Featured Article in Cornell Hospitality Quarterly Aims to Improve Loyalty Programs

Feb 08, 2010

Contact:  Glenn Withiam, 607.255.3025, grw4@cornell.edu 

Featured Article in Cornell Hospitality Quarterly Aims to Improve Loyalty Programs

Exclusive Tiers, Direct Rewards Are Most Effective Approaches

Ithaca, NY, February 8, 2010 – Although loyalty programs have become widespread in the hospitality industry, it's still not clear how loyalty programs contribute to increased sales—or whether they work at all. The featured article in the February 2010 issue of the Cornell Hospitality Quarterly (CQ) focuses on how to make the most of a hotel, restaurant, or casino loyalty program. The article, "The Drivers of Loyalty Program Success: An Organizing Framework and Research Agenda," by Michael McCall and Clay Voorhees, will be available as a free download at http://www.hotelschool.cornell.edu/about/pubs/publications/quarterly/featured/ by special arrangement with Sage Publishing, which manages the journal.

"Loyalty programs must go beyond simply looking at repeat purchases," said McCall, a professor of marketing at Ithaca College and visiting scholar at the Cornell Center for Hospitality Research. "Programs must be designed to encourage engagement with the brand, including online communities and brand-related events. The program's rewards need to provide high value to the consumer at low cost to the company."

Looking at the structure of frequent-guest programs, McCall and Voorhees note that most are structured in tiers according to customers' purchase frequency. "Businesses need to determine whether it makes sense to separate their customers into platinum guests and losers," suggested Voorhees, an assistant professor at the Eli Broad College of Business at Michigan State University. "You may need to combine tiers, develop a structure that does not involve a hierarchy, or perhaps create a structure based on common interests." Studies have found that top-level tier members are more likely to use the program to acquire luxury items, but in general, loyalty program members prefer direct rewards (that is, rewards specifically tied to the provider and its products).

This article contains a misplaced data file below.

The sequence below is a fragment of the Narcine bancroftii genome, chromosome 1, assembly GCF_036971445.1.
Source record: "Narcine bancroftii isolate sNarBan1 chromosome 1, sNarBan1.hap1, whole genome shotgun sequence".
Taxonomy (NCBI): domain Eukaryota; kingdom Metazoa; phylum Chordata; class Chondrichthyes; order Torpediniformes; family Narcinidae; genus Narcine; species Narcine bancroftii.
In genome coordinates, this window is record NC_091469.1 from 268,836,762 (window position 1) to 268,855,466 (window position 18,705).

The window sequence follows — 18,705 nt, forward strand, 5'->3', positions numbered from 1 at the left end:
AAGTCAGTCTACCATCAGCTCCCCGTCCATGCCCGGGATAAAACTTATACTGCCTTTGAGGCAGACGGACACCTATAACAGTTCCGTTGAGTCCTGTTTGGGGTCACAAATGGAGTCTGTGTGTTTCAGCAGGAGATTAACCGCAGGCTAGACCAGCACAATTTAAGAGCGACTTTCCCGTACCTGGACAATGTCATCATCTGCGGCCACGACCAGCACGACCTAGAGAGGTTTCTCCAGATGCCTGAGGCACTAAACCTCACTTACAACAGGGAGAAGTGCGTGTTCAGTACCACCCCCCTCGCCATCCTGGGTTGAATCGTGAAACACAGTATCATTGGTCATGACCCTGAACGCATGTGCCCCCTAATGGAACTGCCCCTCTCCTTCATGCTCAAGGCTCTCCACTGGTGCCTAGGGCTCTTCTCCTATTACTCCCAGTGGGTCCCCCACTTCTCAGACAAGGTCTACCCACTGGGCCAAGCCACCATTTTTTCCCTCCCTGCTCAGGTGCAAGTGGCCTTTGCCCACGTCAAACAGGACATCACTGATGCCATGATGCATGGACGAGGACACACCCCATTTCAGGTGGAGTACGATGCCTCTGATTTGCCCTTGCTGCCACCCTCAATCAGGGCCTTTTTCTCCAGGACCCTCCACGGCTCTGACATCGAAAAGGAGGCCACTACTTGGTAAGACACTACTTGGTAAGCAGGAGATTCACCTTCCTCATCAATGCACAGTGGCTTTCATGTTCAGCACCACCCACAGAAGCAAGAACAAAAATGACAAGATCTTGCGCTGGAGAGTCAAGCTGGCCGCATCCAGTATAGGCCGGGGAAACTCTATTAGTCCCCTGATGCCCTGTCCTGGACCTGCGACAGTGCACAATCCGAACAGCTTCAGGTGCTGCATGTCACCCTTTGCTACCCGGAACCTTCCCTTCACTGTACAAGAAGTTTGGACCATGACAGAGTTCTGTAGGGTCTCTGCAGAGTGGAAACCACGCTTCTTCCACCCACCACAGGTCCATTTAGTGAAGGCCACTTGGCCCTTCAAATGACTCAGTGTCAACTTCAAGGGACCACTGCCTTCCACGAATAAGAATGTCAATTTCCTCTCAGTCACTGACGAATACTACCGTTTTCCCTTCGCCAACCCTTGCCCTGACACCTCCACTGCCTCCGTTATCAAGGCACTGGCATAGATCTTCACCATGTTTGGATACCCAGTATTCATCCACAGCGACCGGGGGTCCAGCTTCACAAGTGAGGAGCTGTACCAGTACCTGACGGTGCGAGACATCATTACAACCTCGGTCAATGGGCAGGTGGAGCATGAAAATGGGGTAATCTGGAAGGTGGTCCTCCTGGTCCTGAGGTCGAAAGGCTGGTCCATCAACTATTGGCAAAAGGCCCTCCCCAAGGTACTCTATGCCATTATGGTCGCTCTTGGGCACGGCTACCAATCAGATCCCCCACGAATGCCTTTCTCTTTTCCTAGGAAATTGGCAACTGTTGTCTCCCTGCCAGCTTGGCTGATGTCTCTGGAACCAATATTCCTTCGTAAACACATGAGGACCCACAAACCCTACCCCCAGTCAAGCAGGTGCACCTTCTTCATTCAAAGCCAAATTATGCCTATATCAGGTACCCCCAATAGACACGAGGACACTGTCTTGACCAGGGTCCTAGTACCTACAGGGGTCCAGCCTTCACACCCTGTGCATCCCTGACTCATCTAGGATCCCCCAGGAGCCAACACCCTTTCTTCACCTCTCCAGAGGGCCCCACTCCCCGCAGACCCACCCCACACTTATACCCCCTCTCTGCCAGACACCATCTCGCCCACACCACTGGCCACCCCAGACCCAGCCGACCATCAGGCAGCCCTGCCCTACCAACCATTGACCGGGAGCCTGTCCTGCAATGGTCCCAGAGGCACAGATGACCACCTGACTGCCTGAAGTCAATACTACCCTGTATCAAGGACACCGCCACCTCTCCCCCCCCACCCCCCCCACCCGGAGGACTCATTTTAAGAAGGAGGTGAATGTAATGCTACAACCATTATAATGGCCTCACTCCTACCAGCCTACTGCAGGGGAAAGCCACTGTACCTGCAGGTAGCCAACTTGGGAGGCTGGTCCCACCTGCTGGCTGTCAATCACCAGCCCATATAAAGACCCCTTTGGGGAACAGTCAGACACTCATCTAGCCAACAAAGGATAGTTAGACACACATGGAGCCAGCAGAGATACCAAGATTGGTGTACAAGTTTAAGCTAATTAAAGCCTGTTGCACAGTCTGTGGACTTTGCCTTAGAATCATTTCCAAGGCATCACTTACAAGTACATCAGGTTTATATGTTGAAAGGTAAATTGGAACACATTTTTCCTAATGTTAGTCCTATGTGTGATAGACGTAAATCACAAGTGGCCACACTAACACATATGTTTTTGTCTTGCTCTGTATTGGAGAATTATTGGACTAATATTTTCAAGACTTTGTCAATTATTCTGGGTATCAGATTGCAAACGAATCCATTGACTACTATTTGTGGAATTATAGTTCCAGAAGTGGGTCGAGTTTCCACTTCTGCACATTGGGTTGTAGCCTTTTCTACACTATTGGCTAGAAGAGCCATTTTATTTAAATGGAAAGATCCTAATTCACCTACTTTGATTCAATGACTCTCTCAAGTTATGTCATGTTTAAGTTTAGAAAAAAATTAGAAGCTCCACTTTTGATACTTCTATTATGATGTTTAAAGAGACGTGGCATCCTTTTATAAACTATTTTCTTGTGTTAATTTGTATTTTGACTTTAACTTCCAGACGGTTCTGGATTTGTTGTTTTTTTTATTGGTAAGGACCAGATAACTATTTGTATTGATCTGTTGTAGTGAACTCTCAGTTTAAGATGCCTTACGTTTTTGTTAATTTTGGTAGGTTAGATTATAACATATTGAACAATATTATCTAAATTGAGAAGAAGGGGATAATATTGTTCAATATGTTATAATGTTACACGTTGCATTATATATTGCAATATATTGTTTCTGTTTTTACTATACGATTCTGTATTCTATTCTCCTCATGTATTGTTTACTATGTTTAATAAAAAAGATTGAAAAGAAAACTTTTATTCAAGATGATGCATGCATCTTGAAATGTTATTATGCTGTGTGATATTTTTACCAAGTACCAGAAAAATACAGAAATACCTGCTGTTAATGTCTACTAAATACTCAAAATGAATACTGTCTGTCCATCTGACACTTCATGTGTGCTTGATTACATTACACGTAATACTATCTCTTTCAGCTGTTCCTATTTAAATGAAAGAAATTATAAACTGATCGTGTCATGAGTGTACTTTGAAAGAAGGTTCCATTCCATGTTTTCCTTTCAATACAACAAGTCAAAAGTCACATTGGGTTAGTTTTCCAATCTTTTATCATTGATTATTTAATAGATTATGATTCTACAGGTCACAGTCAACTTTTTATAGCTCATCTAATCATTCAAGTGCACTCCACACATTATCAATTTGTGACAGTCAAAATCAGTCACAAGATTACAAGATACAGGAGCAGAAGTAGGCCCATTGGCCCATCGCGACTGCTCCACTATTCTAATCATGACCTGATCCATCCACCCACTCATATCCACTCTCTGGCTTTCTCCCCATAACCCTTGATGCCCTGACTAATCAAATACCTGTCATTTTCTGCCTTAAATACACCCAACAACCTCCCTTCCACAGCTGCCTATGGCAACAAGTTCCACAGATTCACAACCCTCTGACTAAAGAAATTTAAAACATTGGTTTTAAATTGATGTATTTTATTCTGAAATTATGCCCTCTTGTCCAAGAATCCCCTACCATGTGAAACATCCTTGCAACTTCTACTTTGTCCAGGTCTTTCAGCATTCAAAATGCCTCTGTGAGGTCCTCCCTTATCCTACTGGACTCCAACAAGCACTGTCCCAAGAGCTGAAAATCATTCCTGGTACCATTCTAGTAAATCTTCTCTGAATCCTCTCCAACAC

Above all, say McCall and Voorhees, businesses should avoid focusing their loyalty program on price concessions. This simply converts potentially loyal customers into price-sensitive vagabonds. McCall explains some of the key points of constructing an effective loyalty program in a podcast.

With the February 2010 issue, CQ is observing its 50th anniversary of publication. In addition to this featured article, the issue looks at the status of brand strategy in the hotel industry, the outcomes of industry merger and acquisition activity, revenue management, and current challenges in employment law. CQ subscriptions and article downloads are available exclusively through Sage Publishing.

About the Cornell Hospitality Quarterly

The Cornell Hospitality Quarterly (CQ) editorial content is broad and publishes research in all business disciplines that contribute to management practice in the hospitality and tourism industries. The objective of the CQ is to help all those involved or interested in the hospitality industry to keep up-to-date on the latest research findings and theory development in order to improve business practices and stay informed of successful strategies.
About The Center for Hospitality Research
A unit of the Cornell School of Hotel Administration, The Center for Hospitality Research (CHR) sponsors research designed to improve practices in the hospitality industry. Under the lead of the CHR's 78 corporate affiliates, experienced scholars work closely with business executives to discover new insights into strategic, managerial and operating practices. The center also publishes the award-winning hospitality journal, the Cornell Hospitality Quarterly. To learn more about the center and its projects, visit www.chr.cornell.edu.

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